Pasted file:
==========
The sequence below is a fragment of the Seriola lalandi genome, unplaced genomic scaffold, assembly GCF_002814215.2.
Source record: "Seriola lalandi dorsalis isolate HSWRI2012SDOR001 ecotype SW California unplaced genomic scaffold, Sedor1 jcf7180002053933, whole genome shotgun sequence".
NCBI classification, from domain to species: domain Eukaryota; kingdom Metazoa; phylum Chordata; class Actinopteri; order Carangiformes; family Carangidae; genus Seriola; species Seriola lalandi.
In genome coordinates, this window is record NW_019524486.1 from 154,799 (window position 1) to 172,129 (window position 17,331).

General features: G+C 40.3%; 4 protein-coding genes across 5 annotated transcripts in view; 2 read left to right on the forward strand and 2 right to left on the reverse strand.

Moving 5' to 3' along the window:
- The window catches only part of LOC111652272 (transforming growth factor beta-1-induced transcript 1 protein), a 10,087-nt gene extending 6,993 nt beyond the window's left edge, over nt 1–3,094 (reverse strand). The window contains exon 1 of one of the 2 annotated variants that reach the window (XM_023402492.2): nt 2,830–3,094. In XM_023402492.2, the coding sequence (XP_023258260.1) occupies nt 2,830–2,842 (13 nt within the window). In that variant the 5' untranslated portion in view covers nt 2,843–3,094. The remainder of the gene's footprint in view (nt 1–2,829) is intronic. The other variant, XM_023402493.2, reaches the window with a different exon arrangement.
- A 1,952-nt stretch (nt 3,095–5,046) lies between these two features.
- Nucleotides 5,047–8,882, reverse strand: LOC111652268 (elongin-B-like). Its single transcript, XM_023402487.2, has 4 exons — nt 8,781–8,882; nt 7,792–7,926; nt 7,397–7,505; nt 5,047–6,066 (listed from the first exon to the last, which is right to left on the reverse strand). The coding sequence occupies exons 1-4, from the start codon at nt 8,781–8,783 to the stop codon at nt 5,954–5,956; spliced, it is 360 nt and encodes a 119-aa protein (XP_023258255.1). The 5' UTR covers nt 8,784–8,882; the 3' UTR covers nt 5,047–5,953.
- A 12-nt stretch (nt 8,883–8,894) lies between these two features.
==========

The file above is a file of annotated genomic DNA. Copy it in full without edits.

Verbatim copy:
The sequence below is a fragment of the Seriola lalandi genome, unplaced genomic scaffold, assembly GCF_002814215.2.
Source record: "Seriola lalandi dorsalis isolate HSWRI2012SDOR001 ecotype SW California unplaced genomic scaffold, Sedor1 jcf7180002053933, whole genome shotgun sequence".
NCBI classification, from domain to species: domain Eukaryota; kingdom Metazoa; phylum Chordata; class Actinopteri; order Carangiformes; family Carangidae; genus Seriola; species Seriola lalandi.
In genome coordinates, this window is record NW_019524486.1 from 154,799 (window position 1) to 172,129 (window position 17,331).

General features: G+C 40.3%; 4 protein-coding genes across 5 annotated transcripts in view; 2 read left to right on the forward strand and 2 right to left on the reverse strand.

Moving 5' to 3' along the window:
- The window catches only part of LOC111652272 (transforming growth factor beta-1-induced transcript 1 protein), a 10,087-nt gene extending 6,993 nt beyond the window's left edge, over nt 1–3,094 (reverse strand). The window contains exon 1 of one of the 2 annotated variants that reach the window (XM_023402492.2): nt 2,830–3,094. In XM_023402492.2, the coding sequence (XP_023258260.1) occupies nt 2,830–2,842 (13 nt within the window). In that variant the 5' untranslated portion in view covers nt 2,843–3,094. The remainder of the gene's footprint in view (nt 1–2,829) is intronic. The other variant, XM_023402493.2, reaches the window with a different exon arrangement.
- A 1,952-nt stretch (nt 3,095–5,046) lies between these two features.
- Nucleotides 5,047–8,882, reverse strand: LOC111652268 (elongin-B-like). Its single transcript, XM_023402487.2, has 4 exons — nt 8,781–8,882; nt 7,792–7,926; nt 7,397–7,505; nt 5,047–6,066 (listed from the first exon to the last, which is right to left on the reverse strand). The coding sequence occupies exons 1-4, from the start codon at nt 8,781–8,783 to the stop codon at nt 5,954–5,956; spliced, it is 360 nt and encodes a 119-aa protein (XP_023258255.1). The 5' UTR covers nt 8,784–8,882; the 3' UTR covers nt 5,047–5,953.
- A 12-nt stretch (nt 8,883–8,894) lies between these two features.